So serious was the issue by the 1920s, that noxious weeds (including gorse and blackberry) were a hot topic at a Farmers Union Conference in Feilding in 1928. As one concerned delegate somewhat facetiously put it: “Unless the blackberry pest is taken in hand seriously by the Government the main exports from New Zealand in years to come will be blackberry jam and farmers”.
The delegates to the conference urged that, where appropriate, the government appoint rabbit board inspectors as inspectors under the Noxious Weeds Act (enacted in 1900) and to subsidise rabbit boards for services rendered. This proposal appears to reflect the fact that farmers had more confidence in the capacity of rabbit boards to deal with such issues than they did in county councils.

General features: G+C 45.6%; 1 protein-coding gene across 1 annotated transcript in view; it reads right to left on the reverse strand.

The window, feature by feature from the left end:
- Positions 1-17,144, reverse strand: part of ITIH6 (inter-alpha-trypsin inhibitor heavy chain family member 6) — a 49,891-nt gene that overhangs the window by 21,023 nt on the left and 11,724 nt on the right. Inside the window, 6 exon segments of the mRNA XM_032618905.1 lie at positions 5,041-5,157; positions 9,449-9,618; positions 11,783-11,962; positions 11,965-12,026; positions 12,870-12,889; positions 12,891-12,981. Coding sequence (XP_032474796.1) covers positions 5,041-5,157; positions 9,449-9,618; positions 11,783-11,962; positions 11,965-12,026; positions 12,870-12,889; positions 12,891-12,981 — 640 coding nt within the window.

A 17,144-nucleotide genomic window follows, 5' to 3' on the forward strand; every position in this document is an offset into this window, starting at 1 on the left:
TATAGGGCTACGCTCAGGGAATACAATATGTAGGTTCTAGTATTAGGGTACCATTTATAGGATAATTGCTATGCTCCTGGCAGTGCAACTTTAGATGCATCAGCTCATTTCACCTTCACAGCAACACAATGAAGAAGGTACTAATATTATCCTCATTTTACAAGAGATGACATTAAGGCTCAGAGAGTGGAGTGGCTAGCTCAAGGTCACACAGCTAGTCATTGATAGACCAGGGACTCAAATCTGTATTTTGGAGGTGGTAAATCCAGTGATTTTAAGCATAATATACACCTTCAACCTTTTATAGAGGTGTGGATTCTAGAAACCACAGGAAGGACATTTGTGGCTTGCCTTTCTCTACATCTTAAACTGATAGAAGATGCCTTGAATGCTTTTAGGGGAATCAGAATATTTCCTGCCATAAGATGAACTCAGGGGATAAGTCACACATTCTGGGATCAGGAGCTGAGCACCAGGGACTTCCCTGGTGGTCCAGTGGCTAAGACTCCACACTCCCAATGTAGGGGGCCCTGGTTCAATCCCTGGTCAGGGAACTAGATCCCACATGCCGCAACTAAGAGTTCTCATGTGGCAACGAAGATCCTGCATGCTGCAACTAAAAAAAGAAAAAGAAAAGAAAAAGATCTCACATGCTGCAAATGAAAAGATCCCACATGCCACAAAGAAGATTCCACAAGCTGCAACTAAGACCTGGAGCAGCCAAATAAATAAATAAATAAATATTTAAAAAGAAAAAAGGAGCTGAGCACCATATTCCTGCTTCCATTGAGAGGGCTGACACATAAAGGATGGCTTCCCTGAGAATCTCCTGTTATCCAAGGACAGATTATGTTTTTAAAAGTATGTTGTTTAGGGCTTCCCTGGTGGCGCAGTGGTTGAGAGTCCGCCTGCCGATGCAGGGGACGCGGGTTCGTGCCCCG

Photo: A family having lunch by the roadside while out picking blackberries in Northland. A young boy is standing beside the car drinking from a bottle. Photographed by Robert E Wells in March or April 1947. Not to be reproduced without permission from Alexander Turnbull Library, ref. ID: 1/4-091186-F
Sources: Evening Post, 1 June 1928; Bob Brockie. ‘Weeds of the bush – Vines and scramblers’, Te Ara – the Encyclopedia of New Zealand; “Only one blackberry bush”, NZ Truth, 14 June 1924.